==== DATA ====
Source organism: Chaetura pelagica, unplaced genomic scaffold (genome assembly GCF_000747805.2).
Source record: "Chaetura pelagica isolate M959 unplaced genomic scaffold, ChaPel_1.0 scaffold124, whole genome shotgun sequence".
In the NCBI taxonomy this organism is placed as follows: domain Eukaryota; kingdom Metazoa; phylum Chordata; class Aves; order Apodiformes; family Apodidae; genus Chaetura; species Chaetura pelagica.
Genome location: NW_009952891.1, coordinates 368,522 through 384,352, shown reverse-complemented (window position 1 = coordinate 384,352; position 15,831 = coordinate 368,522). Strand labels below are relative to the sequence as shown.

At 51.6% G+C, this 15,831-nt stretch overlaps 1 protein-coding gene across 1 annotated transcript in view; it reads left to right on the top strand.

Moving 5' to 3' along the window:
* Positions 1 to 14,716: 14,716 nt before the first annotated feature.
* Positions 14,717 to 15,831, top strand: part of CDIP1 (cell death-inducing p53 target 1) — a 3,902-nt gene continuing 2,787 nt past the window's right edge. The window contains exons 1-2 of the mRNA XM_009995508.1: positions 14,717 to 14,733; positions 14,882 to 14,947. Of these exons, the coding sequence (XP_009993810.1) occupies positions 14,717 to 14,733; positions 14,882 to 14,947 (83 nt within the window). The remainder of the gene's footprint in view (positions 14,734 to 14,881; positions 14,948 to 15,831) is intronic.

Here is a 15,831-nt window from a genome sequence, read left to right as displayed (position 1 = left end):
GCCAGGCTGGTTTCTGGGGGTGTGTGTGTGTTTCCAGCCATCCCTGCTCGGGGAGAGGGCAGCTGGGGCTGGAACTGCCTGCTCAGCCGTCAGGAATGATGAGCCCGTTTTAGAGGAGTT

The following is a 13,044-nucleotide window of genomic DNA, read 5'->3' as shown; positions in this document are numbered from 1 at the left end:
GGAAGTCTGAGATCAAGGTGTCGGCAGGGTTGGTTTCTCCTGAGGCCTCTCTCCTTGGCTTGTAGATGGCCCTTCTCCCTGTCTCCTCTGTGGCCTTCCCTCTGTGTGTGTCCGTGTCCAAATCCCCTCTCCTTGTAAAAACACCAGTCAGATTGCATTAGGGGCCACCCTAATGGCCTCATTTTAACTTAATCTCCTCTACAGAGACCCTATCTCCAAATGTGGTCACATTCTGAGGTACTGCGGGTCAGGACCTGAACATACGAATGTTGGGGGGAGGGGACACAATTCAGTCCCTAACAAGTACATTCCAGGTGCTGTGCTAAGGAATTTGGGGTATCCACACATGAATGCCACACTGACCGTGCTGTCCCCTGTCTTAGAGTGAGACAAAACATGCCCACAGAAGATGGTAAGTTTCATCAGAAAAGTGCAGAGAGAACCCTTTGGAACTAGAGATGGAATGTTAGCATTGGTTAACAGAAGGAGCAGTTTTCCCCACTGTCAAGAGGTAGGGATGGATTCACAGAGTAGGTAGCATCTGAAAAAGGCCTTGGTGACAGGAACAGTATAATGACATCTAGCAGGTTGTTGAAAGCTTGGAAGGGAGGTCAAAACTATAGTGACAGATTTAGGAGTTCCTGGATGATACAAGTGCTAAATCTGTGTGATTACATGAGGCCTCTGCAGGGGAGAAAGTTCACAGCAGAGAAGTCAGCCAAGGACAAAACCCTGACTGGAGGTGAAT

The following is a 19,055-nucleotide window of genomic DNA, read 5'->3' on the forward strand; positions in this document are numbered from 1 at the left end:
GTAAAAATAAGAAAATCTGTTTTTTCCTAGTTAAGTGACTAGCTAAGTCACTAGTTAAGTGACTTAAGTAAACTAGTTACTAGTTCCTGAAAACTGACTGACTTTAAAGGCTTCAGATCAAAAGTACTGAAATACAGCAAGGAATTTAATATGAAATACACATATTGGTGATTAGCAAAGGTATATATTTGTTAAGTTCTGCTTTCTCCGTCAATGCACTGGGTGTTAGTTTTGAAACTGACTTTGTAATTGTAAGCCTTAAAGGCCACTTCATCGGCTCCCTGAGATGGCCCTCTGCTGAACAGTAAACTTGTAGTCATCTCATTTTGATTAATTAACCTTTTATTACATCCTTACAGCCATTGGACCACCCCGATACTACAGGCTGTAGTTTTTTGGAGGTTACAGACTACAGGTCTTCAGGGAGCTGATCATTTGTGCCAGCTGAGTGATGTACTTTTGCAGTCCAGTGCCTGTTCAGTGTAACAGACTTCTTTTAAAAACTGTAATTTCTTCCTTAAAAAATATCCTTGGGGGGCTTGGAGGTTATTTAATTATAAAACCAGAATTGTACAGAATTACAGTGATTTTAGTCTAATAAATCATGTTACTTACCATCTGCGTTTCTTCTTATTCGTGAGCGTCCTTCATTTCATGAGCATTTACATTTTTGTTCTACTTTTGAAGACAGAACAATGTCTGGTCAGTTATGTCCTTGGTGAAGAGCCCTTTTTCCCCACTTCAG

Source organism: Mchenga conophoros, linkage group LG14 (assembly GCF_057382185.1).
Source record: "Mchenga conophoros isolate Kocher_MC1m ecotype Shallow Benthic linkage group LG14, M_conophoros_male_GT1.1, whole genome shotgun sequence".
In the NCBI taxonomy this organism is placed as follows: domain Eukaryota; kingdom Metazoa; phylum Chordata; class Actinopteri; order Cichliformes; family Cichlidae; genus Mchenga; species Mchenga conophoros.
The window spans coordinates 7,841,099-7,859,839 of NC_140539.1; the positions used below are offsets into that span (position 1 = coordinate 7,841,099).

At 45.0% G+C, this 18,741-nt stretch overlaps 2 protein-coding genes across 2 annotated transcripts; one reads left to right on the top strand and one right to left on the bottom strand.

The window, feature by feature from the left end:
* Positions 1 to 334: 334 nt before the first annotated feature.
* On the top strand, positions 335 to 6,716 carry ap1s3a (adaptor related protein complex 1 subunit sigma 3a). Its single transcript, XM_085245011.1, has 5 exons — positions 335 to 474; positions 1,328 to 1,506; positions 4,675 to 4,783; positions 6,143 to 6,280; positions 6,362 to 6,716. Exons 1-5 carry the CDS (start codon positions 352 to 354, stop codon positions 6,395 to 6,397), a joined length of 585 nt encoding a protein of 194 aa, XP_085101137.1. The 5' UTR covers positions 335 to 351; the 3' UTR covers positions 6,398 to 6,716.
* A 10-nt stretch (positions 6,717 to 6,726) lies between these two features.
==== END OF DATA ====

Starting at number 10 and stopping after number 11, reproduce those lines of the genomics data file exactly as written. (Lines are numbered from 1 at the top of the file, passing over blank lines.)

GCCAGGCTGGTTTCTGGGGGTGTGTGTGTGTTTCCAGCCATCCCTGCTCGGGGAGAGGGCAGCTGGGGCTGGAACTGCCTGCTCAGCCGTCAGGAATGATGAGCCCGTTTTAGAGGAGTT

The following is a 13,044-nucleotide window of genomic DNA, read 5'->3' as shown; positions in this document are numbered from 1 at the left end: